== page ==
where qit is the consumer price of a particular commodity group in province i and year t, DIRTAXit the corresponding tax rate levied directly on sales to consumers, and pit the producer price (or marginal cost) of the good, which may in principle depend on the full vector of input tax rates τit. In this formulation, β is the elasticity with which taxes on the sale of the commodity in province i are shifted forward to consumers. As noted earlier, this parameter may depend on the extent of imperfect competition in the sector and (for perfectly competitive markets) on the elasticity of supply.

While equation (1) depends on the producer price pit(τit), in our data we observe consumer prices and direct and indirect tax rates, but not producer prices; we therefore proxy the producer price by the function

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where INDTAXit is the estimated percentage by which unit costs of the good sold in province i are increased through the input tax system in place in year t, and γ is a parameter measuring the elasticity with which the source-based tax on production costs INDTAX is shifted forward to consumer prices. Observe in particular the two polar cases: when γ = 1, taxes on production costs are fully shifted forward to consumer prices; whereas when γ = 0, they are shifted backward to factors of production, which may be consistent with theory for the case of a pure source-based tax on production of a commodity that competes with goods produced in other jurisdictions. In equation (2), p0it is the unobserved component (costs) in producer prices unrelated to taxes, the empirical implementation of which is discussed next.

Combining (1) and (2) gives a general reduced-form estimating equation

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where αi and δt are fixed effects to be estimated, which together capture unobserved factors influencing the unobserved component in both producer prices and pricing behaviour that vary persistently among provinces or nationally over time; ɛit is an error term. In equation (3), the parameters β and γ measure the elasticity of consumer prices with respect to direct and indirect taxes—the extent to which taxes are shifted forward to consumers. Under full forward shifting, for example, β = γ = 1. If residence-based taxes on consumers are shifted forward but source-based taxes on businesses are shifted backward, then β = 1 and γ = 0.

In practice, in our data, changes in DIRTAX and INDTAX are highly collinear,13 since both tax rates fell for most commodity groups in the HST provinces after the 1997 reform, which makes separate estimation of the two elasticities difficult. We therefore constrain β = γ and define the combined tax rate as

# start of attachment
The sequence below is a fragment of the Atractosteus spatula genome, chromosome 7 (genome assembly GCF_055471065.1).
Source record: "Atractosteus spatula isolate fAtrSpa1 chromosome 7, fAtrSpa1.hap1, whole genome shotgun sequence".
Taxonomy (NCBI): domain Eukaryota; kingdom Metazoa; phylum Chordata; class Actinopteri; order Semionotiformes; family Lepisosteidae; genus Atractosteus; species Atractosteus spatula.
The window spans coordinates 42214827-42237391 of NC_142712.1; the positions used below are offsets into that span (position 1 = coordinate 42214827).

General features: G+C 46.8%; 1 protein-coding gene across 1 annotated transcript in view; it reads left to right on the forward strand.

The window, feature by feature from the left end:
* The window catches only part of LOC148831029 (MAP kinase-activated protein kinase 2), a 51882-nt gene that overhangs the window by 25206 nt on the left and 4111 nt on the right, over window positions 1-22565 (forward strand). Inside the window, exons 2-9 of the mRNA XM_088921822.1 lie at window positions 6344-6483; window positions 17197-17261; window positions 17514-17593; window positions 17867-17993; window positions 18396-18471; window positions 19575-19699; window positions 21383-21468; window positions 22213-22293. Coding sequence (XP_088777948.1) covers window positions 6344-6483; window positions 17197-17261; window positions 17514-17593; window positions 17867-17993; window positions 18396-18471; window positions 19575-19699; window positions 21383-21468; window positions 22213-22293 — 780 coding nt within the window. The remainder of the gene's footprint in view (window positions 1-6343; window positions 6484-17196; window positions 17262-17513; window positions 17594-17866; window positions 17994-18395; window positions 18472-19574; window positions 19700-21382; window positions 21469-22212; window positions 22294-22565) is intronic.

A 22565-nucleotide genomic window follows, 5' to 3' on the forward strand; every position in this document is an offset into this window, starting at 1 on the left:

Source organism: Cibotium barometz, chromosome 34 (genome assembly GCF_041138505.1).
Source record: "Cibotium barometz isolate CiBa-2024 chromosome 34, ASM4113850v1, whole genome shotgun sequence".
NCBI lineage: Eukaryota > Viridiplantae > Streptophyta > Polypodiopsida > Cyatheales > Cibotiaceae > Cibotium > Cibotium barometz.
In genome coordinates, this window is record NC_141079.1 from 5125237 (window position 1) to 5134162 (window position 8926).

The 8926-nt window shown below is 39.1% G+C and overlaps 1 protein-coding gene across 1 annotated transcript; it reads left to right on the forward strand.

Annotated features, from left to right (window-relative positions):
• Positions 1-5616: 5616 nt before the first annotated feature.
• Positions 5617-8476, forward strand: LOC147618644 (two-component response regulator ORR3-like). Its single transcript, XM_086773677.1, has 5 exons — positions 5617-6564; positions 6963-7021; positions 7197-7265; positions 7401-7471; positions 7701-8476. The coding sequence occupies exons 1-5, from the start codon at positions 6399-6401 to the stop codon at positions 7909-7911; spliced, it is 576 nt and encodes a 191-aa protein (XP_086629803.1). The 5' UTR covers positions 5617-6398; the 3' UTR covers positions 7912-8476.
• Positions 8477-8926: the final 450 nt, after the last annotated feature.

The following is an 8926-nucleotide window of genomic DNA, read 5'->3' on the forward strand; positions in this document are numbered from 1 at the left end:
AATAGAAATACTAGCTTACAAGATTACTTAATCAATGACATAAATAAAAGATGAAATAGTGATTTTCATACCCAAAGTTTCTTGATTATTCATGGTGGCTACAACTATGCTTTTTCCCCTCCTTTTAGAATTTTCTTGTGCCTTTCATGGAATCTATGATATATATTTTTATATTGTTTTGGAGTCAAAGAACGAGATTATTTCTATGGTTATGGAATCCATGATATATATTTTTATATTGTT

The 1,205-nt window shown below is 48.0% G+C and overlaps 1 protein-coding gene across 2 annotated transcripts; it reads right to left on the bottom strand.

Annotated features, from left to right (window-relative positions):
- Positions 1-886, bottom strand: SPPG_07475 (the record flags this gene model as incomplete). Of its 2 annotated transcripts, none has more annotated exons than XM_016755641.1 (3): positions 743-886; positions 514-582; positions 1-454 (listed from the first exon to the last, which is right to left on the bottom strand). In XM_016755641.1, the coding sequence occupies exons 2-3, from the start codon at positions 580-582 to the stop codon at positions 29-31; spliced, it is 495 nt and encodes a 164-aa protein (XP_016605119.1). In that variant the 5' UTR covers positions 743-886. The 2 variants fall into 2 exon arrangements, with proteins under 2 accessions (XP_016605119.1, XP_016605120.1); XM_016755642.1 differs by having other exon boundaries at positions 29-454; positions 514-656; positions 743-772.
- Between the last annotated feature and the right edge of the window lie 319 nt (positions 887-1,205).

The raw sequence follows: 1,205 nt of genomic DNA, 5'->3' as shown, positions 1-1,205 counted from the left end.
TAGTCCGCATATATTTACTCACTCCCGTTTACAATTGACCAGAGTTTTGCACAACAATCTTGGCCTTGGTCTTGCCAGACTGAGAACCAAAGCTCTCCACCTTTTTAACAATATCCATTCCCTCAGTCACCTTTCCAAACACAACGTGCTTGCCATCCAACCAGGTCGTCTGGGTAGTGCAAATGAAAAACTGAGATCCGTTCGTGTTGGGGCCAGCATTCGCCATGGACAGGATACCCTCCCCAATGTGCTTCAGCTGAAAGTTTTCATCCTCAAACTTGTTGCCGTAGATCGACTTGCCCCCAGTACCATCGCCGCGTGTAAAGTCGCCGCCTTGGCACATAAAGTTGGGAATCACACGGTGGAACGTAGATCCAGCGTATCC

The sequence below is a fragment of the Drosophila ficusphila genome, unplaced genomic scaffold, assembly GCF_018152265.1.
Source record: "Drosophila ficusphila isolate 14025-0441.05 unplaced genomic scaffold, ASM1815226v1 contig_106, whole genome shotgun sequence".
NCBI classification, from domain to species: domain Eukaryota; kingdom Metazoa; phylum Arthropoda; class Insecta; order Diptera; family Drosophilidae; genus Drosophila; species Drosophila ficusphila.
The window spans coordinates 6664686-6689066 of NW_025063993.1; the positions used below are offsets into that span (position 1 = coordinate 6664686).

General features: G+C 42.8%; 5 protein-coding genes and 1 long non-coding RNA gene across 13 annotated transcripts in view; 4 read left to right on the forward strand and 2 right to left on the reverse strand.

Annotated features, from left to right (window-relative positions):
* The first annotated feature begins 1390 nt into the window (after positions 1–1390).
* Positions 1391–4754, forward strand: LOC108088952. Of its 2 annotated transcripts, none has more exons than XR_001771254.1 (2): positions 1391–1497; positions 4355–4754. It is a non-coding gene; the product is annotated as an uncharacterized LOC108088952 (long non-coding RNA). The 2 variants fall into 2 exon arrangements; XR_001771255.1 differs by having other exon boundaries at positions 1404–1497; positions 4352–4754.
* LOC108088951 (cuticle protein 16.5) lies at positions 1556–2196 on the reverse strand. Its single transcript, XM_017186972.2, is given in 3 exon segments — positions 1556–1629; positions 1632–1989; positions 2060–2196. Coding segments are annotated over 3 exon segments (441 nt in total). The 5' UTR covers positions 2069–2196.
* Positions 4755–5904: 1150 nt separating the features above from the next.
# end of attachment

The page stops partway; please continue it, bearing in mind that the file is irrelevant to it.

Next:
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yielding the final estimating equation

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The assumption that β = γ, while not testable with our data, is a natural one: it states that the economic incidence of taxes is the same, regardless of whether they are levied on producers’ costs or on consumers’ purchases.14

Data and Estimates

To estimate equation (5), we obtained from Statistics Canada’s Input-Output Division estimates of the effective tax rates on consumer purchases of goods and services under all provinces’ RSTs in 1996, and for the reforming provinces in 1998, after the reform had been implemented. The effective tax rates incorporate both the taxes imposed directly on [End Page 90] consumer purchases and indirectly on business input costs, and are based on a detailed reading of the sales-tax laws of each of the provinces.15 The effective tax rates were then aggregated to the level of the eight major expenditure categories in the Consumer Price Index survey, using province-specific fixed weights from the 1998 provincial Input-Output tables. These calculations allow us to estimate the “tax shock” of the 1997 reform—the extent to which producer prices plus sales taxes changed on average in the HST provinces—for each of the major expenditure categories.

To give a sense of the magnitude of the 1997 changes, simple averages of provinces’ pre-reform effective tax rates are reported in Table 1. Note in particular that “direct” taxes on consumption are in most categories much larger than “indirect” taxes on production. In addition, owing to exemptions, the effective tax rates for both the direct and indirect components are well below the statutory rates.

The combined effect of the 1997 tax-rate changes, together with the corresponding expenditure shares for the Consumer Price Index (CPI) basket, is reported in the first two columns of Table 2. The overall effect of the reform was to reduce effective taxes by 0.5 percent of consumer expenditures, indicating that the decline in statutory tax rates and the elimination of input taxes more than offset the impact of expanding the base to include additional consumer expenditures. While the overall decline is small, there is considerable variation among expenditure categories: effective tax rates have risen for shelter costs, and clothing and footwear due to base expansion, whereas rates have declined by as much as 3.4 percent of expenditures for alcohol and tobacco products, reflecting the reduction in statutory tax rates (as well as other changes in excise taxation that were contemporaneous with the HST reform but are not discussed further here).